01 March 2022

Sam Wass,  Professor in Developmental Psychology  from our School of Psychology  and the Baby Development Lab, says it is important to talk to your children about war in light of Russia's invasion of Ukraine.

You can watch Professor Wass's interview  on Channel 5  below.


1. Clarify the information

The first thing to say is that it is important we talk to our children about what is happening in Ukraine.

These type of things easily spread around the playground as there will always be one child who has seen something on television or heard adults parents it and they will pass that information onto other children.

This child on child communication can actually be a positive way of processing information, which makes it vital that parents control the narrative and ensure our children are saying accurate and appropriate messages.

How we talk about that information varies on how old the children are. However, for any age group we want to be starting with empathy. So thinking how would it be like for us in that situation? What would we do if we were faced with this?

This can be an intense process for children, but it is an important step for them in understanding what is happening.

2. Reassure younger children

For a younger child, their first thought will go to themselves and their own safety - so the message needs to be a reassuring one.

The chances of this spreading to the UK is very low, so reassuring our children that while this is a horrible incident, it is also an issue which is far away. The key is to reassure them that they are in no immediate danger.

3. Empower older children

For older children, they will be more interested in self-actualization - this is focusing on what they can do to make a difference. Here the key message is that we can do something.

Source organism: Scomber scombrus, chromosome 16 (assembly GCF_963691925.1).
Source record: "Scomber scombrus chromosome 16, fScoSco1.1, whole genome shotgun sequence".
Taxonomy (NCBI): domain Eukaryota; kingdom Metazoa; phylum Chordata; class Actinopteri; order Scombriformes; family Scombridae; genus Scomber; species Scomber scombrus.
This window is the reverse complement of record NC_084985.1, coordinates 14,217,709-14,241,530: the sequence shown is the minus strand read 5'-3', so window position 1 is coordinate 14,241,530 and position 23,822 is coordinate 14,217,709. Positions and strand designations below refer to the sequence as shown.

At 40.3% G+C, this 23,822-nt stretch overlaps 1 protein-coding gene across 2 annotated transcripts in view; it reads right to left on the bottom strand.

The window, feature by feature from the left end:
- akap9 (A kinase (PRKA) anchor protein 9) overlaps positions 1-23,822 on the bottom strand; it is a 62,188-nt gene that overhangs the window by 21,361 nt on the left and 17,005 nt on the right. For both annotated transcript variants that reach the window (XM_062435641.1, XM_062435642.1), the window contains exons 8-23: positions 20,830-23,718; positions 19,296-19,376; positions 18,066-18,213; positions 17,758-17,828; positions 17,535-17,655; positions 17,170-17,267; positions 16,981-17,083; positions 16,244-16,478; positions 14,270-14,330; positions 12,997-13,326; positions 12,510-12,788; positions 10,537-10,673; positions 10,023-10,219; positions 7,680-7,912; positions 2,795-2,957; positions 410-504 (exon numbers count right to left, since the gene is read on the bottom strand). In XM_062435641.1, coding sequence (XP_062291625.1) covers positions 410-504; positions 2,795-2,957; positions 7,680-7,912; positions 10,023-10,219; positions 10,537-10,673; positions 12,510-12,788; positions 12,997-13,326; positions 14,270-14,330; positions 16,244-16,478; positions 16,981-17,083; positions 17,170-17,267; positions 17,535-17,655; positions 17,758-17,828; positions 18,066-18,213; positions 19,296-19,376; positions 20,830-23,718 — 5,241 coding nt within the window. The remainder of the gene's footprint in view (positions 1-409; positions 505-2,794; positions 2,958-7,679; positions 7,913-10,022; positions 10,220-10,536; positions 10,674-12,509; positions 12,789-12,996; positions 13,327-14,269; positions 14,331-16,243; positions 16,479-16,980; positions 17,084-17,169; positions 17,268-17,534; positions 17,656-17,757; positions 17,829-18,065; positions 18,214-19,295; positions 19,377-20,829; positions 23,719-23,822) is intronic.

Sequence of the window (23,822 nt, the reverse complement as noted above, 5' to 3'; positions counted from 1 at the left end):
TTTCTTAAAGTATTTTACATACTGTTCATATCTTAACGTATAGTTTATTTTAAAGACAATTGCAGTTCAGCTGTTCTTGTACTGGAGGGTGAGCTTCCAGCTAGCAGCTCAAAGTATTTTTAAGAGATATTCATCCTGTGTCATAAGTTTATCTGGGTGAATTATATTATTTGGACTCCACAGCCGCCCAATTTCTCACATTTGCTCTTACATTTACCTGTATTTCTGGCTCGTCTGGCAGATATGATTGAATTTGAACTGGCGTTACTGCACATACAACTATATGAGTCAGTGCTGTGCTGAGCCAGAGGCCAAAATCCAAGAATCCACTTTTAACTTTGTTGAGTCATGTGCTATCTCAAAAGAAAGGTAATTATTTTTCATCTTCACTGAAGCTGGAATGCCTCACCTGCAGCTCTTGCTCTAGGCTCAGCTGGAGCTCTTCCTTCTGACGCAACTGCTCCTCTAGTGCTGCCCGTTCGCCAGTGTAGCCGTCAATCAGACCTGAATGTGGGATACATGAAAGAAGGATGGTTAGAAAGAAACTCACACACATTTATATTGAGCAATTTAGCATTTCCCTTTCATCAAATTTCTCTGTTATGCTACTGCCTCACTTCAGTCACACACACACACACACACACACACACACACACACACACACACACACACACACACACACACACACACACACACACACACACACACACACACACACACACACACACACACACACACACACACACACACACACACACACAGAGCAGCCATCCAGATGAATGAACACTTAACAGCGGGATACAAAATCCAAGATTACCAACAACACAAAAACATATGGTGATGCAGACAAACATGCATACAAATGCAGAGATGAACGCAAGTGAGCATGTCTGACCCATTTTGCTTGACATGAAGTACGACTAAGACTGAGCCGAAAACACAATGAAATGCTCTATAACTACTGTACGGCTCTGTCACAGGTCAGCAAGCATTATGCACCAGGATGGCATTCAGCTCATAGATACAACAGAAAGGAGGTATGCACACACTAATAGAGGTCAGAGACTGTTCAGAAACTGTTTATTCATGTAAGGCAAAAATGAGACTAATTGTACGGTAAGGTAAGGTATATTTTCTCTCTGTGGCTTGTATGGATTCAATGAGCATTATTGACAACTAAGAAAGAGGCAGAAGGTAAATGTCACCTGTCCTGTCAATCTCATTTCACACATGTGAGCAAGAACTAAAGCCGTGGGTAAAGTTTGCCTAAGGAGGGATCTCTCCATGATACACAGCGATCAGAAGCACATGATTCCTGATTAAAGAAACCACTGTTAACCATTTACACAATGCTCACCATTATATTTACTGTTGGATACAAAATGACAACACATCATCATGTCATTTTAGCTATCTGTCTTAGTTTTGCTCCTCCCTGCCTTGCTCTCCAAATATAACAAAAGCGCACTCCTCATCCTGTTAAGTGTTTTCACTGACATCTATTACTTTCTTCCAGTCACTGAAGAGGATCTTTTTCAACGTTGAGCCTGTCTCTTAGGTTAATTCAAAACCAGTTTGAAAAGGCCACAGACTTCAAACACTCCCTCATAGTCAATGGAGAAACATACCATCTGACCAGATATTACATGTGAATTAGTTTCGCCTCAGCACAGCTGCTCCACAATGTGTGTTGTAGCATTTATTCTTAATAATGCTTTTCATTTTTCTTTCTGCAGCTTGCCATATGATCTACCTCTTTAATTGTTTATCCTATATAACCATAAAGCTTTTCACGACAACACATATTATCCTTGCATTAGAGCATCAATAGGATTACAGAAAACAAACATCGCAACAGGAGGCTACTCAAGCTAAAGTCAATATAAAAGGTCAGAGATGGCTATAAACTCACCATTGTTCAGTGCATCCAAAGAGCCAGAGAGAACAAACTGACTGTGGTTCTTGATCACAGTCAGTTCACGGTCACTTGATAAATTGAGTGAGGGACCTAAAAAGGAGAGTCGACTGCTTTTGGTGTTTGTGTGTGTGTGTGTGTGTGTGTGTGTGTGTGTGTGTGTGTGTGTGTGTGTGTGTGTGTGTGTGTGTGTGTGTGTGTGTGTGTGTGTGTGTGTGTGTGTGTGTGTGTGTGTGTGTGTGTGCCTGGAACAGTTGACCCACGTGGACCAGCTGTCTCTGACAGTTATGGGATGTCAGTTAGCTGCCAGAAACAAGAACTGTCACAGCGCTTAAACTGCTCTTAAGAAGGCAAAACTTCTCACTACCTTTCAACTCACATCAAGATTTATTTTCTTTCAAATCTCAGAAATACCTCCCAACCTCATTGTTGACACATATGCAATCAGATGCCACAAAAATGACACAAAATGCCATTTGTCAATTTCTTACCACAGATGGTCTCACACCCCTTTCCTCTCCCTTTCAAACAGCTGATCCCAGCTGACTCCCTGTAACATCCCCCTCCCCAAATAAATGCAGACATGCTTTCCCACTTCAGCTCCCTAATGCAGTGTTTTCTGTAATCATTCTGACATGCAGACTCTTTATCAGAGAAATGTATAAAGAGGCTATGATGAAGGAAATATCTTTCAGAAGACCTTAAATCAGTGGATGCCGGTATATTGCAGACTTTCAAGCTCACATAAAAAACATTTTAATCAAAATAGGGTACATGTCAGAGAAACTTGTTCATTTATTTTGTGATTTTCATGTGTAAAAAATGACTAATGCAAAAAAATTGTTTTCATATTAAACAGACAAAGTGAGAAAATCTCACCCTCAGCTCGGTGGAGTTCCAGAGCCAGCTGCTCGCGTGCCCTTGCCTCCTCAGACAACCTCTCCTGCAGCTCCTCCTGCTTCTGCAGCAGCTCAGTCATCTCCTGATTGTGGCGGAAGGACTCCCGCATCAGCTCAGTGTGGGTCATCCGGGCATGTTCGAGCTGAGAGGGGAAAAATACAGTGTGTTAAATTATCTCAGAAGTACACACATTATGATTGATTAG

A lot of research shows that for older children and adults, we cope better with stress when we feel that we can do something to help ourselves or a situation.

Whether that help be through food, clothes or financial donations, explaining that we have some power to make a difference will go a long way with helping them.

How can you help the people of Ukraine?  

There are many ways you can help the 1 million refugees who have fled Ukraine. Below are just some of the many charity organisations who’re accepting donations. 


  • The International Rescue Committee  (IRC) has launched an emergency appeal to help support displaced families from Ukraine.
  • The British Red Cross are accepting donations as part of the Disasters Emergency Committee (DEC). Your donations will support the people of Ukraine by providing food, first aid, clean water, shelter support, warm clothing, hygiene parcels and medicines.
  • Save the Children  are calling for donations in supporting the 7.5 million Ukrainian children who are now in danger.   
  • See the  UK government website for full details on how you can make donations to Ukraine. 

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